Picture this: It is January 2020. The Showtime reboot The L Word: Generation Q has just finished its first season. Lesbian bars (well, the fifteen lesbian bars left in the country) have been packed with screenings and are thriving with friendship, fellowship, and community. 2020 is going to be a great year for queer!
Then COVID-19 stops everything. If you aren’t already U-Hauling with your sweetie, you consider it. We hope it will be over in a few months – by May, then by June. Once-packed bars and community centers are shuttered. The release date for the second season of Generation Q still hasn’t been announced, crushing all of our 2020 dreams.
Enter PANTS. From the very first episode, you get the impression that Leisha Hailey and Kate Moennig – co-stars on both the original L Word and the update – were bored and lonely and missed each other and that, drunk one night over FaceTime, they decided to start a podcast. It’s clear they have no idea what they are doing – sometimes you hear dogs barking in the background, for example, and there is no template to their episodes. They ramble, they argue, they laugh at each other’s jokes, they jump in over each other and go on tangents about how they pronounce words in Nebraska (Hailey’s childhood home) vs. Philly (Moennig’s childhood home). They tell the story of how they earned the nickname Pants from a fellow L Word actress, Mia Kirschner – “You can’t have one leg without the other – it’s Pants!” – in a roundabout way, spattered with sidetracks and giggles and inside jokes.
“I think it’s better if we don’t give ourselves pressure – let’s just go for the ride,” Moennig says at one point. “And if we bore the hell outta you, turn it off,” Hailey adds.
PANTS isn’t for everyone. It’s probably not for you if the words “Amy Grant,” “cassette tapes,” and “gay Rachel haircut” mean nothing to you. It’s probably not for you if your ideal podcast has a predictable structure, similarly formatted episodes, and an explicit message. But you don’t necessarily have to be a fan of The L Word to enjoy PANTS.
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Hailey and Moennig are charming and authentic. They are best friends talking about subjects that entertain them – and, in their podcast, these conversations just happen to be recorded. They aren’t particularly knowledgeable on any of the subjects they discuss (except maybe themselves), but their curiosity and enthusiasm outweigh any lack of expertise. They run the gamut from home improvement projects, travel, voting, fashion, and music – sometimes all in one episode. The cryptic and hilarious one-sentence episode descriptions never set you up for what they actually talk about – the spontaneity and surprise is part of the joy.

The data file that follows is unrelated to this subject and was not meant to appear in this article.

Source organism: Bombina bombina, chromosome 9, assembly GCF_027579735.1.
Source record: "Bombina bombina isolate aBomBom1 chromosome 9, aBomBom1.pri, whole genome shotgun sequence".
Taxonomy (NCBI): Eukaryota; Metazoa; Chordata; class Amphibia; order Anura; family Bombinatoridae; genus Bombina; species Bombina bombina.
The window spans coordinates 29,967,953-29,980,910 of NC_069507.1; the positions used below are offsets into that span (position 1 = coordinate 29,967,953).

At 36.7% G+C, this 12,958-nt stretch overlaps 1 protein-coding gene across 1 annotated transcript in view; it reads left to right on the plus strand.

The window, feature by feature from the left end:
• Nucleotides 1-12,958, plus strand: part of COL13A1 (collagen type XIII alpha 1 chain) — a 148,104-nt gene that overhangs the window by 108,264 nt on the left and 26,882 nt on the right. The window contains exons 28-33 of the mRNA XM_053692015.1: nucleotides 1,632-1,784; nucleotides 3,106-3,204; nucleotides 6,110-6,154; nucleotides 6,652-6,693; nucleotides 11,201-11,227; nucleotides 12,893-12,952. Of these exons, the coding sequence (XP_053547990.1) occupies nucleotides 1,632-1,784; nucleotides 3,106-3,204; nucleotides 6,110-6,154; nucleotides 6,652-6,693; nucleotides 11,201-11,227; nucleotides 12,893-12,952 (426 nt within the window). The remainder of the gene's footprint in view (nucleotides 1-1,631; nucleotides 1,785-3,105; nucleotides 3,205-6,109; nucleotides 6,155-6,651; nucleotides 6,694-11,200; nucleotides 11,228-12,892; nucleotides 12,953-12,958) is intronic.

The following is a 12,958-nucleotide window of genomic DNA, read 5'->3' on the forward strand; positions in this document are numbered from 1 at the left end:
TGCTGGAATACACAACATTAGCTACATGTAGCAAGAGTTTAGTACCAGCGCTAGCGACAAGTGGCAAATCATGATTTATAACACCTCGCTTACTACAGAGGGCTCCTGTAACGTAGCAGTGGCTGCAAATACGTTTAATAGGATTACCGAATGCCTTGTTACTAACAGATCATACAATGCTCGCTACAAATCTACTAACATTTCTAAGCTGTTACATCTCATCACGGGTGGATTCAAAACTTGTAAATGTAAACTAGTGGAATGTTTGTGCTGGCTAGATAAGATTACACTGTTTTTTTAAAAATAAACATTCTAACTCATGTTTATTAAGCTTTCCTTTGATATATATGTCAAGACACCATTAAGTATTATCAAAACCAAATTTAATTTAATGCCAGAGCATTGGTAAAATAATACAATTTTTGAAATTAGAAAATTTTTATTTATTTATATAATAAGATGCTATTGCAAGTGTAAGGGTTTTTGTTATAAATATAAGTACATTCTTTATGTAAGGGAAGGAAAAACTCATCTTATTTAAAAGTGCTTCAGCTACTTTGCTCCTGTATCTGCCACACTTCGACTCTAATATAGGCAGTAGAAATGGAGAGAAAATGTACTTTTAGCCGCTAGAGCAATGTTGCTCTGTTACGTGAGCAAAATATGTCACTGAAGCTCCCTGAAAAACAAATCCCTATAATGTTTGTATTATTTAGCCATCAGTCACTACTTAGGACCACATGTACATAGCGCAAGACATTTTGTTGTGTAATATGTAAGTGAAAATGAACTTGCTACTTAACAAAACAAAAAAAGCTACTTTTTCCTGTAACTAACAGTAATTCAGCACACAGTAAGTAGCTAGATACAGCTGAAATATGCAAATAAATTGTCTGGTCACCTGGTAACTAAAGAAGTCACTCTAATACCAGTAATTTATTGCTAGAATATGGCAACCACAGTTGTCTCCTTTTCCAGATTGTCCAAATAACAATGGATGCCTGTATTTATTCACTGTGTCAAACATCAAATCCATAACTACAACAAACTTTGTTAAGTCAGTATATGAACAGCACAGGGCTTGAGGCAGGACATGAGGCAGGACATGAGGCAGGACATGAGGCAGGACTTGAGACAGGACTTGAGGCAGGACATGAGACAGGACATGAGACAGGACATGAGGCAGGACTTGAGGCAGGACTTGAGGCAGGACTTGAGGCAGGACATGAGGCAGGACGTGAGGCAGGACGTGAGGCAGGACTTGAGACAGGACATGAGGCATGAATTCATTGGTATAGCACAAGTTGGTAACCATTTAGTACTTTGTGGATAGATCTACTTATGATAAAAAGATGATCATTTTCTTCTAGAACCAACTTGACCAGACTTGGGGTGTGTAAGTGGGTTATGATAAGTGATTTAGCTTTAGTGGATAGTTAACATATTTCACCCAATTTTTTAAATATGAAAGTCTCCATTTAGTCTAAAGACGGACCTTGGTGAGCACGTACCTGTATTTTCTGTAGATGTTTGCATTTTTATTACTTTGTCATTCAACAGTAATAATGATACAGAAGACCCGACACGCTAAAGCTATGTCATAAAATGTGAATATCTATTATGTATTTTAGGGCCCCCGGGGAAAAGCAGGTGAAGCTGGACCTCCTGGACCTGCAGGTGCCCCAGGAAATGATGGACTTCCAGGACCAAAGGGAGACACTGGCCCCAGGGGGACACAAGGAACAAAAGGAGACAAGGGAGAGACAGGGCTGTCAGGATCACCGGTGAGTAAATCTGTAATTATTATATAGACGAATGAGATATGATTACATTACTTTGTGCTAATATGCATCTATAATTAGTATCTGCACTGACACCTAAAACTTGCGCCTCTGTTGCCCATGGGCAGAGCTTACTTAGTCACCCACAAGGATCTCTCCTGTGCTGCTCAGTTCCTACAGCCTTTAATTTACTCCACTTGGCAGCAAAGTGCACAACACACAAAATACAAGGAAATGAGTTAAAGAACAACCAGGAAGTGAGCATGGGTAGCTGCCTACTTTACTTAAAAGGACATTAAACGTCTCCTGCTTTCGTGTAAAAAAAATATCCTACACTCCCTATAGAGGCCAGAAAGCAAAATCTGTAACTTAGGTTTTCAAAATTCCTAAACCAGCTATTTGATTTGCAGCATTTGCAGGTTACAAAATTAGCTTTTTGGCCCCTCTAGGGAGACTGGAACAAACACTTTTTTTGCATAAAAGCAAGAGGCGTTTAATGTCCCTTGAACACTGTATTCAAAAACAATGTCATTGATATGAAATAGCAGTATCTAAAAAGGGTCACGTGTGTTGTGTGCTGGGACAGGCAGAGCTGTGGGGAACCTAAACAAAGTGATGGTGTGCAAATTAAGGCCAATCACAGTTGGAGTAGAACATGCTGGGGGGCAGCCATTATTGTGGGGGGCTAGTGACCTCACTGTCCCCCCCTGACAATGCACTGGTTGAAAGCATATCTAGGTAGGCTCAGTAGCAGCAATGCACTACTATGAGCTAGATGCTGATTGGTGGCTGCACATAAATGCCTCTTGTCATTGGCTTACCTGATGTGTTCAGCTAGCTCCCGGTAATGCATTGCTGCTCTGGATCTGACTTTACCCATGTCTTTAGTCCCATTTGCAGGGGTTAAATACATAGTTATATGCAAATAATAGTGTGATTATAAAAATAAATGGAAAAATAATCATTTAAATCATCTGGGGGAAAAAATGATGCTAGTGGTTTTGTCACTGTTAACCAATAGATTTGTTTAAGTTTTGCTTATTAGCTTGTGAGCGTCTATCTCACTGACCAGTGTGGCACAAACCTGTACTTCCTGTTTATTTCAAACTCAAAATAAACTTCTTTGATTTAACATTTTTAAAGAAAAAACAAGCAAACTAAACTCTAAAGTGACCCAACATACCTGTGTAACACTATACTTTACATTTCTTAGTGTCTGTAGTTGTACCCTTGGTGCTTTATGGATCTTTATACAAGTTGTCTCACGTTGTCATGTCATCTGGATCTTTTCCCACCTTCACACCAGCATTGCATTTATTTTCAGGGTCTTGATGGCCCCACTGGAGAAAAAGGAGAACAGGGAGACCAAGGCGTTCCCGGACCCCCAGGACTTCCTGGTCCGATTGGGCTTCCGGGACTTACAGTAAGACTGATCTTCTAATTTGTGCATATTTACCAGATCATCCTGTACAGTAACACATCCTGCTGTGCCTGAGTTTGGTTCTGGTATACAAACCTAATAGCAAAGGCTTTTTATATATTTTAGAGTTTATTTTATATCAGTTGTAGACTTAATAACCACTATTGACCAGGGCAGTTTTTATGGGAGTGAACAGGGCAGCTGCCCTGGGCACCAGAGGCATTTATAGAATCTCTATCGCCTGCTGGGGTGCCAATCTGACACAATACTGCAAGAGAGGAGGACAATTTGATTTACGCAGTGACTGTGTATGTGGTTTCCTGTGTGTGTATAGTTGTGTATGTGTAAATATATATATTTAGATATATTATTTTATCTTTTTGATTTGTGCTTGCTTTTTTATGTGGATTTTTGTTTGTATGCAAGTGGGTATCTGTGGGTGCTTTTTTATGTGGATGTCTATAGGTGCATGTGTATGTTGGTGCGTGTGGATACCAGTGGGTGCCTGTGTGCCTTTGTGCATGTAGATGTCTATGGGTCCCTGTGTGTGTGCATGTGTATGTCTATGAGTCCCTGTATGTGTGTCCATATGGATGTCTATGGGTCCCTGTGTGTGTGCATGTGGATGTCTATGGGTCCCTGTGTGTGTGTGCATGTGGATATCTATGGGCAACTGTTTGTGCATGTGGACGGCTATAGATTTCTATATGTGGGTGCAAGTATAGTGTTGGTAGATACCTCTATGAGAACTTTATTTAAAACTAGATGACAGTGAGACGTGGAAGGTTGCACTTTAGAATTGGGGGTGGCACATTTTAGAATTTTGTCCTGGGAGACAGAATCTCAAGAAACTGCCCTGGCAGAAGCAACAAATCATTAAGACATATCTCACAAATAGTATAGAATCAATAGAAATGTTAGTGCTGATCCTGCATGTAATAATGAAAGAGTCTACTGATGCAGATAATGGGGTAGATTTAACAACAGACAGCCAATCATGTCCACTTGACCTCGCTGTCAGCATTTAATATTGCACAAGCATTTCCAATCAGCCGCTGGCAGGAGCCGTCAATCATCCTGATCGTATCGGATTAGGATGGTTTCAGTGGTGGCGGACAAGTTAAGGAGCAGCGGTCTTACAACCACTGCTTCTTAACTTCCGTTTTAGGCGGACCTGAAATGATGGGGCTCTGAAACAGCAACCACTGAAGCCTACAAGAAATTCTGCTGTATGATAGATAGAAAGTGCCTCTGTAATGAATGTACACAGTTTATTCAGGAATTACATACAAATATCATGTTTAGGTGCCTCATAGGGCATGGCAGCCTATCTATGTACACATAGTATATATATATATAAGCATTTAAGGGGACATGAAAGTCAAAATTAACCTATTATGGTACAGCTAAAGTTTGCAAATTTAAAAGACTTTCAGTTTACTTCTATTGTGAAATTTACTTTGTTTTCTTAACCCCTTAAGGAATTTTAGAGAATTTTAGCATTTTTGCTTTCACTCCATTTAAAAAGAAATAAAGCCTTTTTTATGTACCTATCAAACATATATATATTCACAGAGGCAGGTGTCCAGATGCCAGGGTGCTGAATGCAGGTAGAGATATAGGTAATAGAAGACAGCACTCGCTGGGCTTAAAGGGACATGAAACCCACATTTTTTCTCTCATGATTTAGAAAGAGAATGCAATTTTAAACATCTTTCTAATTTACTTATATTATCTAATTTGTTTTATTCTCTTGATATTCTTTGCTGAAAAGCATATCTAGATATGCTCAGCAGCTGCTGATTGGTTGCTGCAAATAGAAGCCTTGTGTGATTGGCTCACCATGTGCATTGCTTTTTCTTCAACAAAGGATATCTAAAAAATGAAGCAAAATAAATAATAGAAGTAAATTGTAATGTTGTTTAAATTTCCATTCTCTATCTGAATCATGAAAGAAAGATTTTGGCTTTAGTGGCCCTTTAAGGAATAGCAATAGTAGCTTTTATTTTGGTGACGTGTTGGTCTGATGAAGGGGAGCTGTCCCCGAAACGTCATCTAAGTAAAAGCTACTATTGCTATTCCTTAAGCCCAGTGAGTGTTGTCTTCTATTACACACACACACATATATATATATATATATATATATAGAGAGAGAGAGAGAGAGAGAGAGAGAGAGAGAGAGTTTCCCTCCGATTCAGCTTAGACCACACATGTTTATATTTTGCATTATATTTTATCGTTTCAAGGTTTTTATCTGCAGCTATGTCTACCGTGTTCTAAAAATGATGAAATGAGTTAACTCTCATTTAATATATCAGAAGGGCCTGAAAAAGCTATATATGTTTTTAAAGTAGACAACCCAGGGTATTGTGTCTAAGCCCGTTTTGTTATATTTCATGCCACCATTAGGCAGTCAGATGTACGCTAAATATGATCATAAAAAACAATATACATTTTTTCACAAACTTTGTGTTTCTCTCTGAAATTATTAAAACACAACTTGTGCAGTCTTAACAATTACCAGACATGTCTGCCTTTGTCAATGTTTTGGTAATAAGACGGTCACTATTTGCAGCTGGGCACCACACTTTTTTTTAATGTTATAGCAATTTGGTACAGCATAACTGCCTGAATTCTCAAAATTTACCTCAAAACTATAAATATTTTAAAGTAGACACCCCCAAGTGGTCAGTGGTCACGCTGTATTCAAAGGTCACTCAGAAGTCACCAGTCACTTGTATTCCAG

Sporadically, they are joined by various L Word stars and the showrunner, Ilene Chaiken, along with an unexpected mix of their favorite people. For example, Tegan and Sara show up, and they talk about lesbian haircuts and queer music. I wouldn’t call any of these episodes true “interviews,” with an introduction of their guest, or even an articulated list of questions. Moennig and Hailey just start the conversation, follow it wherever it takes them, and genuinely enjoy the result.
I particularly love the episode with Dr. Sherry Ross as their guest. The topic? Vaginas. Moennig and Hailey make gynecological health – a topic that can feel clinical or preachy, if done the wrong way – into a comfortable fireside chat, full of silliness for its own sake, rather than to disguise any discomfort. They are authentic, straightforward, and transparent about their own experiences. What more do you want out of a podcast?
PANTS is the nostalgic hug of a podcast that queer women need during the pandemic. It allows us to reconnect to the characters that we came of age with, and that connection is comforting and familiar. But even if you aren’t a lesbian – even if you have never heard of The L Word, and even if the names Alice and Shane mean nothing to you – PANTS can bring you a similar joy.
Robin Lanehurst grew up in St. Louis, MO and is currently writing from Houston, TX where she lives with her wife, son, and a small menagerie of pets. Her work has appeared in Mic, Re:Fiction, Wanderful, and More Queer Families.